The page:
Olfactory neurons adapt to the surrounding environment
May 2022, phys.org
This title could have had way more clickbait. The news is that we have no idea what's going on with olfactory neurons.
Not like it's ever been claimed; they just never seem to obey any sensical laws, and they're always doing things we can't understand, but now it seems that even basic assumptions about how they work are way off.
The scientists discovered an unsuspected variability in gene expression profiles depending on the expressed olfactory receptor and previous exposure to odors.And in a previous study, these scientists found that after stimulation of a receptor by an odorant molecule for less than an hour, the expression of the gene coding for this receptor decreased in the neuron, indicating a very rapid adaptation mechanism."While it was thought that the binding of an odorant molecule would only lead to the activation of the corresponding receptor, we discover that olfactory neurons drastically change their identity by modulating the expression of hundreds of genes after activation. And this new identity is again dependent on the expressed receptor. We are facing an unexpected, massive, rapid and reversible adaptation mechanism," explains Ivan Rodriguez, co-corresponding author of the study.This work reveals that olfactory neurons are not to be considered as sensors simply passing from a resting state to a stimulated state, but that their identity is in permanent evolution, not only according to the expressed receptor but also according to past experiences. This discovery adds another level to the complexity and flexibility of the olfactory system.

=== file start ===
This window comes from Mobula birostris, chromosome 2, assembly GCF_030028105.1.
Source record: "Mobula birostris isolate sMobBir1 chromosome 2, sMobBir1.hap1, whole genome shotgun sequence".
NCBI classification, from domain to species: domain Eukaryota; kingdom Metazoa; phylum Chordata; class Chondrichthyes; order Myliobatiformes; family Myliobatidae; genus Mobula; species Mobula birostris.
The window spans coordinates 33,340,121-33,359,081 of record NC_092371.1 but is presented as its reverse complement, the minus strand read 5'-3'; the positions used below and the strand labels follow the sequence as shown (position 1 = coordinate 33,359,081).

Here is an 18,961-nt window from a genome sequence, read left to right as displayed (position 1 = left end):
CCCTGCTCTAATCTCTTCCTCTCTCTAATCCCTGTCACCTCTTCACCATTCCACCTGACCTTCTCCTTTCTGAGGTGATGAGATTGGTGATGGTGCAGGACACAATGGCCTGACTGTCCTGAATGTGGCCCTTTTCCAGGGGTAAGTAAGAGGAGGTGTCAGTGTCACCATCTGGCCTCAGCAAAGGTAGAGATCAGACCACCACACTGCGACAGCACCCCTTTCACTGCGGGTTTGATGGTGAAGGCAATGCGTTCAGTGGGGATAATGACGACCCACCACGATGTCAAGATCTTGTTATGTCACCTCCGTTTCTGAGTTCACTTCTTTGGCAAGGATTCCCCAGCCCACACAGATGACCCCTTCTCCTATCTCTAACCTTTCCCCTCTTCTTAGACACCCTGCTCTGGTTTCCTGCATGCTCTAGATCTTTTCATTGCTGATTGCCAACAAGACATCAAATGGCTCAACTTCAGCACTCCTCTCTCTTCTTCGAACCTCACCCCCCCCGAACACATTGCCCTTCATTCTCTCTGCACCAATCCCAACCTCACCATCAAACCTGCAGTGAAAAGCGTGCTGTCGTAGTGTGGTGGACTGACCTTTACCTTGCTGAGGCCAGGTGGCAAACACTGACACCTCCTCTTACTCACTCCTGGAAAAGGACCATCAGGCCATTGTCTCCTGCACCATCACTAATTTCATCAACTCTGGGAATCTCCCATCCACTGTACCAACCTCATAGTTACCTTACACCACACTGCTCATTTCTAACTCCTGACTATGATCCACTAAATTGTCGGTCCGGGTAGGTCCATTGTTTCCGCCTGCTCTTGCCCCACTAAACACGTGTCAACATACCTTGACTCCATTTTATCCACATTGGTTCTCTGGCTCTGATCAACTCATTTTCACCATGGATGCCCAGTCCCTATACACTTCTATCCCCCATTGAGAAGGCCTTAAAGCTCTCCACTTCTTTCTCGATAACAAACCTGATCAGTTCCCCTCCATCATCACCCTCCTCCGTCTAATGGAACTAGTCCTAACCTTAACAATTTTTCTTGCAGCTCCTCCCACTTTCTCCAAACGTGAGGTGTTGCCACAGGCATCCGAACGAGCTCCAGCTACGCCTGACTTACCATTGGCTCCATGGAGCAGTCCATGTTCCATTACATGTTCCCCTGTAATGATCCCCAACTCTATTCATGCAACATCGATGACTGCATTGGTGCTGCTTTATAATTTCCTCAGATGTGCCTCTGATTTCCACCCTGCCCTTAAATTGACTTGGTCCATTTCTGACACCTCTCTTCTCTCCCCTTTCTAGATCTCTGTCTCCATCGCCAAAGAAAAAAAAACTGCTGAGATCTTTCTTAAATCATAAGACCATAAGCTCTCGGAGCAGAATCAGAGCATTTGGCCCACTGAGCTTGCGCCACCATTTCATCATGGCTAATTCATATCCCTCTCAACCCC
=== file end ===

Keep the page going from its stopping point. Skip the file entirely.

via Faculty of Science and the Faculty of Medicine of the University of Geneva: Luis Flores Horgue et al, Transcriptional adaptation of olfactory sensory neurons to GPCR identity and activity, Nature Communications (2022). DOI: 10.1038/s41467-022-30511-4
Image credit: Unexpected Outcome, by shironosov and Getty, 2022 - Three shocked scientists looking at the obtained substance expressing intense emotions [link]
Consider that the olfactory family of genes is evolving within us in real time. It's a huge group of genes, being the largest family there is, at 2% of the genome, and it's highly variable in the population, with a 30% variation from person to person.
Do you remember that item we learned back when the Human Genome project came out, that we share over 90% of our genome with monkeys, and almost as much with bananas? Now consider that our individual olfactory apparatus is 30% different from that of other humans. There's a lot of action here in the olfactory system.
Just wait until we figure out that it's running our immune system, because that's when things will get really crazy.